'Then what'... your guess is as good as mine Grits... Maybe the ones that created this mess should be doing something about it. Surely they planned for over crowding. This IS 'lock 'em up and throw away the key Texas' isn't it. Are the ones that created this mess in hiding now? ANTI-SEX GRAND STANDERS WHERE ARE YOU WHEN WE DESPERATELY NEED YOU?

Anonymous said...

Contrary to popular opinion on this blog, there are plenty of hard core pedophiles who come out of TDCJ who are still a danger. I understand there's no fiscal note pertaining to the next child who gets molested by one of these offenders but without a doubt, there is a very real societal cost to that circumstance. We're not talking about reintegrating juvenile offenders into community based corrections facilities here. Some of those may be more at risk to reoffend than others. We're talking about offenders who have emphatically demonstrated their determination to reoffend. Whatever flaws may exist in the current civil commitment scheme, throwing the baby out with the bath water is not an option.

Gritsforbreakfast said...

And so, 3:30, what is your suggestion for resolving the issues with this dysfunctional program, besides the 19th century reference to not throwing babies out with bathwater?

DEWEY said...

The Astrodome is empty...... (Being sarcastic !!)

The Comedian said...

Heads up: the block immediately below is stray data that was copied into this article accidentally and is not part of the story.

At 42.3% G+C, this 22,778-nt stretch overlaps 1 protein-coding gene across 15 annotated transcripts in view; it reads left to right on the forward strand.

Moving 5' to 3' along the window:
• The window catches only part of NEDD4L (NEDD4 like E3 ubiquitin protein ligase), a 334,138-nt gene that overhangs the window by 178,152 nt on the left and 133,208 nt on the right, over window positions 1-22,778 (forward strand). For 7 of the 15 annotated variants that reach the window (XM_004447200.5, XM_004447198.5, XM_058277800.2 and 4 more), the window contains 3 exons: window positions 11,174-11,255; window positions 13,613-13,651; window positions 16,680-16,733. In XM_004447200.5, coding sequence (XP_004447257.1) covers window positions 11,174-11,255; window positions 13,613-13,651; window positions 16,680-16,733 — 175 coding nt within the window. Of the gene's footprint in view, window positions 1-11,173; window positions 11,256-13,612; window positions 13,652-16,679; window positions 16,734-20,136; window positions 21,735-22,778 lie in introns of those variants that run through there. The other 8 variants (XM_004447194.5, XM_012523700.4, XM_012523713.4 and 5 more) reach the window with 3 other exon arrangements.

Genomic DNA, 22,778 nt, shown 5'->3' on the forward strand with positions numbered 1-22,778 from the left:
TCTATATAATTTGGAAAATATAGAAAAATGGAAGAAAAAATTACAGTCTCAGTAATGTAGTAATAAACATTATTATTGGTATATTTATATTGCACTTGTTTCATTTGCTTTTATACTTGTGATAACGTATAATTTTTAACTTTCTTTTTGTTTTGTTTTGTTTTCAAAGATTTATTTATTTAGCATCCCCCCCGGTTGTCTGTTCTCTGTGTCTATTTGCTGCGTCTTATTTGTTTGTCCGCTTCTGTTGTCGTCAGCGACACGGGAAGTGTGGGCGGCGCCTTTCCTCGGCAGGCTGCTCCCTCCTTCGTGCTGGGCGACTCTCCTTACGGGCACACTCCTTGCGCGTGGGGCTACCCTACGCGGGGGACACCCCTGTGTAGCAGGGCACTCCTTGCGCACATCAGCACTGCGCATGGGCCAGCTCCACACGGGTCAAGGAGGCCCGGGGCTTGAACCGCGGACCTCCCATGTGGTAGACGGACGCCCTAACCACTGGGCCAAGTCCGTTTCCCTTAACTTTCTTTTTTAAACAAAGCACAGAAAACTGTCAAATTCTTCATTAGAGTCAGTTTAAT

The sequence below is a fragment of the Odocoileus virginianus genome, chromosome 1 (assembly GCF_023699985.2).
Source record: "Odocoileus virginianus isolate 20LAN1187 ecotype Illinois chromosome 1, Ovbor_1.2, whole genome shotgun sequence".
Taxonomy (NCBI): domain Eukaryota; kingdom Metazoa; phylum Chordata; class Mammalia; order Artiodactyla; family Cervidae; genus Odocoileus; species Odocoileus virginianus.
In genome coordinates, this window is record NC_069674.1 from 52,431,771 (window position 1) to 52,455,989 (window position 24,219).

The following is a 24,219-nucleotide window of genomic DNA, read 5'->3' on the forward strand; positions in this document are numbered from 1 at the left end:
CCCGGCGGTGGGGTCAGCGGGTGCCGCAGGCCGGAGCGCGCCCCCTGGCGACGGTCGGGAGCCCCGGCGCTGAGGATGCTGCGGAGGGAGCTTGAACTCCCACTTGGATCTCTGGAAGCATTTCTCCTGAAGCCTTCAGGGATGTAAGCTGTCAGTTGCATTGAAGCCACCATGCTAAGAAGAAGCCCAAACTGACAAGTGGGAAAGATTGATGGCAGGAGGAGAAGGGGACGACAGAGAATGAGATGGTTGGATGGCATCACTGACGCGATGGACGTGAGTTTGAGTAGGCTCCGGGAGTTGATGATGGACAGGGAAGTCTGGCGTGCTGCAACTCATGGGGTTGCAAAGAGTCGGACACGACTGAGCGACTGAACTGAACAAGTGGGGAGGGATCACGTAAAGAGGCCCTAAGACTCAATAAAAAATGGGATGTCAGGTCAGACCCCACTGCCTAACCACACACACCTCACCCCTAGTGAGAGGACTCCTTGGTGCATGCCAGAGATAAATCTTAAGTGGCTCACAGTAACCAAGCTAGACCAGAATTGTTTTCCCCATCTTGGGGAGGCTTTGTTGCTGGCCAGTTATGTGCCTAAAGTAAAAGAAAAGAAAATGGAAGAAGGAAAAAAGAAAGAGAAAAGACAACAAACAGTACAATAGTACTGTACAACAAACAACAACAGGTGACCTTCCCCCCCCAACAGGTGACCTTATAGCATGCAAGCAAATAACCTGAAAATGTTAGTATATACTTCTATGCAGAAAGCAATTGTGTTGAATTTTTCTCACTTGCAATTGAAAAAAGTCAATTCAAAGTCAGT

At present, a large number of sex offenders who may meet the criteria for civil commitment are being released without being evaluated because there is no room for their placement in the program if they are found to meet the criteria. So why bother to evaluate them?

Beginning this current fiscal year, the number of sex offenders being reviewed for possible evaluation remains the same, about 80 per month. However, the number who are actually referred for a civil commitment evaluation has dropped from an average of about 20+ per month to an average of 2-8 per month. Again, because there is no room for their placement under the present program.

As Grits stated, there is no room at present for newly released civilly committed offenders and those currently being held will soon be out on the street because no facility will accept them.

Actually, the home placement option under intense supervision was the original intent when the civil commitment law was passed in 1999. Halfway house placement did not begin until 2004, four years after the program was implemented. That is why it was originally hailed and advertised as an "outpatient program" designed to save money because the offenders would not be held in an institutional setting with all the expenses such a setting entails.

Anonymous said...

An asshole wrote: "Contrary to popular opinion on this blog"

Grits was way too kind in his reply (that will not get a reply due to the punk being on the net while at work and all).

3:30PM Go fuck yourself and the horse you rode in on homes. It had to said.

Anonymous said...

The Comedian (10:59) is on to something. The constitutionality of the Texas program, which provides significant criminal penalties for violating any requirement of civil commitment (a third degree felony, enhanced by inevitable prior convictions) was originally legally justified by the "outpatient" nature of the program. But the reality apparently hasn't matched the statutory ideal, which the cases upholding the constitutionality of the program depend on. Perhaps it is a "punitive" program after all (and thereby unconstitutional).